Nowak’s report included the cases of Zhou Xiangyang and Wang Yonghang. Mr. Zhou was sentenced to 9 years in prison in May, 2003. It is alleged that in prison he was brutally tortured for refusing to give up his belief in Falun Gong. He was then told that he would have to renounce his belief before being eligible for medical treatment. Mr. Wang Yonghang, a former lawyer from Dalian City, Liaoning Province, was reportedly beaten severely, resulting in a broken right ankle. In other reported cases victims were tortured to the point of death, put into solitary confinement for months or sent to forced labor camps for years because of their Falun Gong-related peaceful activities or beliefs.
Nowak wrote in his report, “China maintains the most institutionalized method of opposing political dissents that I have encountered. Political dissidents and human rights defenders, ethnic groups that are often suspected of separation (particularly Tibetans and Uyghurs), as well as spiritual groups such as Falun Gong are often accused of political crimes such as endangering national security through undermining the unity of the country, subversion or unlawfully supplying State secrets to individuals outside the country. Such individuals are not only at a high risk of torture when arrested, but the Reeducation Through Labor (RTL) Regime that is often used as a sentence for political crimes employs measures of coercion, humiliation and punishment aimed at altering the personality of detainees up to the point of breaking their will.”
Recounting experiences from his fact-finding mission to China, Nowak stated, “In China, many detainees were simply too scared to engage in any conversation with me, even if it was of a rather general nature and did not refer to any compromising issues. The mere fact that they could possibly be perceived to have complained to the UN Special Rapporteur was a risk which many legitimately did not want to take on them. Other, more daring detainees agreed to talk to me only after I assured them confidentiality and not to include their accounts in the appendix on individual cases in my report. The possibility of reprisals against those who I interviewed strongly influenced the conduct of my fact-finding.”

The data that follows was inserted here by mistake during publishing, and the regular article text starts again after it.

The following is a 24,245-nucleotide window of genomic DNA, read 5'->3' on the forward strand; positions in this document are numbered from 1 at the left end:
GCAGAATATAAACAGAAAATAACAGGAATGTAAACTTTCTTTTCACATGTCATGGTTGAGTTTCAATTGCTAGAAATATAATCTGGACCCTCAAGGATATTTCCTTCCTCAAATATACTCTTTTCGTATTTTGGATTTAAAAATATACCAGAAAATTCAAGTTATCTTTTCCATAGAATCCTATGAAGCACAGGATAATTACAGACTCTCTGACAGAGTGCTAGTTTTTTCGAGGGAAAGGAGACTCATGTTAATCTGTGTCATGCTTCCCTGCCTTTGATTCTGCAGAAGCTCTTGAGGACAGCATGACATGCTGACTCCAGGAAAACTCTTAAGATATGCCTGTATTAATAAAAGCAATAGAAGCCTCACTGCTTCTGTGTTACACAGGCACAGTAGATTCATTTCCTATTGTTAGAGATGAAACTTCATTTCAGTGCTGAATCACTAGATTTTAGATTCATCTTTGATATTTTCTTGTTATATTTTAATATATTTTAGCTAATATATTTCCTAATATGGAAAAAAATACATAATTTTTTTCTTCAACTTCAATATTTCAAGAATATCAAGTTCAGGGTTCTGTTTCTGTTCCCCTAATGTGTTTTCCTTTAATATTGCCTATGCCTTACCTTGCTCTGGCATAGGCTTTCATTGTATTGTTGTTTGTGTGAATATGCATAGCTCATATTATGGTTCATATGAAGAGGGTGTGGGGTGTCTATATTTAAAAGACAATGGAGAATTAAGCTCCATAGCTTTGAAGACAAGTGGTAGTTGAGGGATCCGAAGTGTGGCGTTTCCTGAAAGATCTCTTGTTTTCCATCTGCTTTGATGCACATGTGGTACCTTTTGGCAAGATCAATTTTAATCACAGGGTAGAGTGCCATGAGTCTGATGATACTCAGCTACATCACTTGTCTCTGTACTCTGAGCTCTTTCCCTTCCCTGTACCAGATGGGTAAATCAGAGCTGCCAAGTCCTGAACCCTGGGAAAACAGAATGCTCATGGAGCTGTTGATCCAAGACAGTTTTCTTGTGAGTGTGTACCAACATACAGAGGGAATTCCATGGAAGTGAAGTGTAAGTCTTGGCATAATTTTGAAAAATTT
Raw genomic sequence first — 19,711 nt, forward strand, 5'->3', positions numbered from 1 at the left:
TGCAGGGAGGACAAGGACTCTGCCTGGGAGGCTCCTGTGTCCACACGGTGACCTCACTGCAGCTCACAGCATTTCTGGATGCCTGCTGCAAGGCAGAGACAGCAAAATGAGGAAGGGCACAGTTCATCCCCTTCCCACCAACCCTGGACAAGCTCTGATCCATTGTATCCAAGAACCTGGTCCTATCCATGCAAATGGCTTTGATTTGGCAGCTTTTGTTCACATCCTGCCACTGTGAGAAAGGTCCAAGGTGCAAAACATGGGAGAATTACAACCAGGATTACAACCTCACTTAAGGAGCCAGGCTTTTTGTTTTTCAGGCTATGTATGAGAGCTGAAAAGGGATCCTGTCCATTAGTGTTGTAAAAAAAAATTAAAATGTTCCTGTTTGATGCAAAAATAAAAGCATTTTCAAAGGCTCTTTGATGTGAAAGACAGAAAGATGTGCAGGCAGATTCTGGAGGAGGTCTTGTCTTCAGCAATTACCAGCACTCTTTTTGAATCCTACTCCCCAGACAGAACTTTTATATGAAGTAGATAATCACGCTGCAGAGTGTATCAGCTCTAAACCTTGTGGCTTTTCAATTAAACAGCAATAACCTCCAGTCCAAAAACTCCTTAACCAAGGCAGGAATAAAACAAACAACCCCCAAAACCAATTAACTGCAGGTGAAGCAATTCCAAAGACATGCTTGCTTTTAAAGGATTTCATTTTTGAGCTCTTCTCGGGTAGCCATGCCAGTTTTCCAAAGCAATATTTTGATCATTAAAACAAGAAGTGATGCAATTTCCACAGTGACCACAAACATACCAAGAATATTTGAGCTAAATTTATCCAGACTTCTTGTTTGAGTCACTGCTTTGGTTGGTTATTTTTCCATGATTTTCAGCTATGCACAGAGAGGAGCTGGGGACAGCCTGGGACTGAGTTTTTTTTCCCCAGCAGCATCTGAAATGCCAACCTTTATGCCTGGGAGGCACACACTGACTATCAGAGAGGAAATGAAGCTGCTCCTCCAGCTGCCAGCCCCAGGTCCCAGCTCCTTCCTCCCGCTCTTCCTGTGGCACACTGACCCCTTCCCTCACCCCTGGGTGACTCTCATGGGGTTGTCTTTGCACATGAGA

Regarding the 16 deaths of Falun Gong practitioners due to injuries allegedly sustained in custody, Ms. Jahangir, Special Rapporteur on freedom of religion and belief, wrote in her transmission to China, “While the circumstances under which the deaths occurred differ, all the victims were Falun Gong practitioners and they all died under the supervision of law enforcement officers or soon after their release from custody. Concern is expressed that the arrests and deaths of these individuals were solely connected with their activities as Falun Gong practitioners.”
The Chinese government’s typical response to such reports has been to ignore or flatly deny them.
The annual reports published by UN Special Rapporteurs’ are among the most highly regarded documents on the status of human rights in the international community. They are based on formally received allegations and consequent communications with governments around the world as well as fact-finding investigations undertaken during the previous year.
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This entry was posted on October 17, 2010 at 5:13 am and is filed under China, Falun Gong, Human Rights, Law, News, People, Politics, Religious, Social, Torture, World. You can follow any responses to this entry through the RSS 2.0 feed. Both comments and pings are currently closed.